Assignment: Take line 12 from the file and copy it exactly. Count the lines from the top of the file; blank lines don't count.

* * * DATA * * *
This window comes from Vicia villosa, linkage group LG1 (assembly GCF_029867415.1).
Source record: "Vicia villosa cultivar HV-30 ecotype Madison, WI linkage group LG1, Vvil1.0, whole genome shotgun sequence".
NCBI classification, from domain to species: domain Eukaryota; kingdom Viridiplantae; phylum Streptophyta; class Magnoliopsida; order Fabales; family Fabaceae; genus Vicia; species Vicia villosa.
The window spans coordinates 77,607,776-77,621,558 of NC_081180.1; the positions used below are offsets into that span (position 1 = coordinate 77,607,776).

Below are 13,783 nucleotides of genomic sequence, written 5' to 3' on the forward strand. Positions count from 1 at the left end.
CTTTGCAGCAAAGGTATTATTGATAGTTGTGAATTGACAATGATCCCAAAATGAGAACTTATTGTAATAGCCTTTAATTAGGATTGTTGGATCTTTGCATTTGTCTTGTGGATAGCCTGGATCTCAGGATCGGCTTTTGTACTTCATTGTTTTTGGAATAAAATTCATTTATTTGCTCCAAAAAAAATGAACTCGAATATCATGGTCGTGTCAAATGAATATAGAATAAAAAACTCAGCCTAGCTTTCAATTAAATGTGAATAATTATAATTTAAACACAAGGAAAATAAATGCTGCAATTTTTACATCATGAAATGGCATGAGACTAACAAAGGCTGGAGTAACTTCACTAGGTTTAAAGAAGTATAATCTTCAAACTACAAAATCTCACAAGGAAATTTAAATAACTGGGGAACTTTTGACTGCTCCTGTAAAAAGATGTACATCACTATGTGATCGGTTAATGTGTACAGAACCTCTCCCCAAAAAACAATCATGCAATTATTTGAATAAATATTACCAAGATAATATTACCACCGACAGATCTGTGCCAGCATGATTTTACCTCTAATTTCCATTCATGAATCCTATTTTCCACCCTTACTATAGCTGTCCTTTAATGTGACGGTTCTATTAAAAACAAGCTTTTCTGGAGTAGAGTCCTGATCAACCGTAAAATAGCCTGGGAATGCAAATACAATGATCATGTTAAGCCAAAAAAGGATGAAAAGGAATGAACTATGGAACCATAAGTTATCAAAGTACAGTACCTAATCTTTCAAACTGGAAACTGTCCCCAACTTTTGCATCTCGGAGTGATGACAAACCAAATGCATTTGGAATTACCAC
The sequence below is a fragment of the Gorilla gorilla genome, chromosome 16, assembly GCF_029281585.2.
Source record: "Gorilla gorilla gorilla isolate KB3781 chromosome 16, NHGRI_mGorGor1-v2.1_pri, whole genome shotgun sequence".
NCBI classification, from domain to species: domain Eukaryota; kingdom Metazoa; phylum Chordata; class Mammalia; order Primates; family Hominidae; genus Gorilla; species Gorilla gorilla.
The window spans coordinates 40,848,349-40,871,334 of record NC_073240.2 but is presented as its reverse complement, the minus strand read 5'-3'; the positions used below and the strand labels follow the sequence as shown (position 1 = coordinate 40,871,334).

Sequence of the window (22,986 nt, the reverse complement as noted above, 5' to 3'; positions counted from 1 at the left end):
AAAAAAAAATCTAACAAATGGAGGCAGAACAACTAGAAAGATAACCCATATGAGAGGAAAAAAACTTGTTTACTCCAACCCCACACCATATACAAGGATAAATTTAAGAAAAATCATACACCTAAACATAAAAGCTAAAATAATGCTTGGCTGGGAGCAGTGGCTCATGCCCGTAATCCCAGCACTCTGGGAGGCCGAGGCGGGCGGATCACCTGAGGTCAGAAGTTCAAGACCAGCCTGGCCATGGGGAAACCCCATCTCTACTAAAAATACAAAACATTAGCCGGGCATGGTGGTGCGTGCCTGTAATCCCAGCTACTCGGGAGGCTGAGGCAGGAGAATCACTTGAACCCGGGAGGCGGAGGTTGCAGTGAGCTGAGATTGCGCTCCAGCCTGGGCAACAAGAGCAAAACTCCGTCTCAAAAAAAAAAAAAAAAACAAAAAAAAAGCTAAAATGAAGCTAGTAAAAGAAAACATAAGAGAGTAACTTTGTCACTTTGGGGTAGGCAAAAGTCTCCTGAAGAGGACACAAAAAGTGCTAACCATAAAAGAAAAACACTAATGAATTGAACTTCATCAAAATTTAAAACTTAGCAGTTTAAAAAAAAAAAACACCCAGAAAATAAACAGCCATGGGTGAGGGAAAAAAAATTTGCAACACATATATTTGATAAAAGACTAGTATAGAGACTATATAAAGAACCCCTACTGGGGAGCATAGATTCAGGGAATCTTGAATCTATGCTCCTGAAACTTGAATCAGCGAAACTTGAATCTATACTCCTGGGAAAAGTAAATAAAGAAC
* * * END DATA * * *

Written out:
AAAAAAAAATCTAACAAATGGAGGCAGAACAACTAGAAAGATAACCCATATGAGAGGAAAAAAACTTGTTTACTCCAACCCCACACCATATACAAGGATAAATTTAAGAAAAATCATACACCTAAACATAAAAGCTAAAATAATGCTTGGCTGGGAGCAGTGGCTCATGCCCGTAATCCCAGCACTCTGGGAGGCCGAGGCGGGCGGATCACCTGAGGTCAGAAGTTCAAGACCAGCCTGGCCATGGGGAAACCCCATCTCTACTAAAAATACAAAACATTAGCCGGGCATGGTGGTGCGTGCCTGTAATCCCAGCTACTCGGGAGGCTGAGGCAGGAGAATCACTTGAACCCGGGAGGCGGAGGTTGCAGTGAGCTGAGATTGCGCTCCAGCCTGGGCAACAAGAGCAAAACTCCGTCTCAAAAAAAAAAAAAAAAACAAAAAAAAAGCTAAAATGAAGCTAGTAAAAGAAAACATAAGAGAGTAACTTTGTCACTTTGGGGTAGGCAAAAGTCTCCTGAAGAGGACACAAAAAGTGCTAACCATAAAAGAAAAACACTAATGAATTGAACTTCATCAAAATTTAAAACTTAGCAGTTTAAAAAAAAAAAACACCCAGAAAATAAACAGCCATGGGTGAGGGAAAAAAAATTTGCAACACATATATTTGATAAAAGACTAGTATAGAGACTATATAAAGAACCCCTACTGGGGAGCATAGATTCAGGGAATCTTGAATCTATGCTCCTGAAACTTGAATCAGCGAAACTTGAATCTATACTCCTGGGAAAAGTAAATAAAGAAC